Common Hazardous Plants to Watch Out for This Summer
As we head out to spend more time in the garden, it's important to be aware of plants that may pose a risk to you, summer house guests, and your pets. Yes, some of the plants we highly regard for their fragrance and beauty can also be hazardous if accidental ingestion or skin contact occurs. Say, for instance, you're pruning one of these lovelies without gloves and some of the toxic oils get onto your hands, or your child secretly decides to gather flowers and make petal soup. Anything and everything from skin irritations to severe illness or even death can occur even if small amounts of certain dangerous plants are handled, nibbled, or eaten.
So, what can you do to ease the angst of a dangerous encounter outdoors? When it comes to poisonous plants, taking a few precautions is critical. Consider putting in any new plants or relocating established ones to areas less frequented by unknowing visitors, curious children, and nibbly pets. Also, when it's time to get planting, pruning, or cleaning up, be safe and prepared by always wearing proper gardening gloves, long sleeves, and protective eyewear, then wash your hands thoroughly after you're done. As an extra precaution, point out any of these serious troublemakers to family members before they get anywhere near your garden beds. If ingestion does happen, or if it's even suspected, seek medical attention right away.
While the complete list of hazardous plants is robust and worth checking out on sites like the National Capital Poison Center, here are some common plant varieties to look out for in your garden to ensure a relaxing and safe summer.
Foxglove (Digitalis Purpurea)
Tall towering spires of pink, purple, and white bell-shaped blossoms may add drama and height to your garden, but the entire plant—especially the upper leaves—are high in potent chemicals that are deadly if nibbled or ingested.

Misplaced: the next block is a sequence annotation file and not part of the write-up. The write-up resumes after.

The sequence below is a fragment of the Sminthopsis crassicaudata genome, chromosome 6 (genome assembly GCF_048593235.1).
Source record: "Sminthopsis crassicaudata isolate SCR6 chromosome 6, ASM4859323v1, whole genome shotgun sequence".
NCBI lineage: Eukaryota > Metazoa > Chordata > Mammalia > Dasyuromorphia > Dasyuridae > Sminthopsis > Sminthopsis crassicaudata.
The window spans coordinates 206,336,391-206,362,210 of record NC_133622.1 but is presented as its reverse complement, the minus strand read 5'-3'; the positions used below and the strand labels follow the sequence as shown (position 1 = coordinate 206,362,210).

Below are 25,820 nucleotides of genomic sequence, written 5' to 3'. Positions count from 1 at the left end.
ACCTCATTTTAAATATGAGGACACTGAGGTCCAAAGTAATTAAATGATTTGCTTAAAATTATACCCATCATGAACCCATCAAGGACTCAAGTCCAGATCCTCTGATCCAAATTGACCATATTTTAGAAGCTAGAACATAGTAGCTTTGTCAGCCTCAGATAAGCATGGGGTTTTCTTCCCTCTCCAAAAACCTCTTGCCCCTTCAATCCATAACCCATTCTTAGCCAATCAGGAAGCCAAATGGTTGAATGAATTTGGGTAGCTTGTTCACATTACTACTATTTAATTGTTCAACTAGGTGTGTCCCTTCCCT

While this high-impact, low-maintenance perennial dishes out colorful clustered blooms, the entire plant contains toxic alkaloids, with the young leaves and the mature seeds being the worst.
Oleander (Nerium Oleander)
This popular evergreen shrub is a reliable choice to plant in deer-visited gardens, but the reason deer leave it alone is why we should to; the entire plant, including its nectar and gummy sap, can be deadly.
These classic shade-loving shrubs with picturesque flower clusters brighten a garden and add charm, but unfortunately, ingesting these pretty plants, especially the flower buds, are a serious no-no (eating some hydrangea is similar to popping a cyanide pill).
A diverse group of plants who hide away inside their stems a milky sap or latex that is highly toxic and irritating to our skin and eyes. The latex, of course, repels would-be predators looking for a plant meal, so from the plant's perspective, the sap is a good thing. However, to us, a few drops in our eye or on our skin can cause extreme rashes, burning, and pain. Tip: When pruning these plants be sure to wear gardening gloves and protective eyewear.
Angel Trumpet (Brugmansia Spp.)
With exotic trumpet-shaped flowers that exude an intoxicating sweetness, you might want this plant everywhere but be warned: their beauty belies the extreme toxicity of their leaves, flowers, seeds, and roots which can cause serious illness and death if consumed. And although every part is poisonous, the fruitlike seedpods and flowers pose the greatest risk because they contain the highest concentration of toxic compounds and their shape can be appealing to curious children.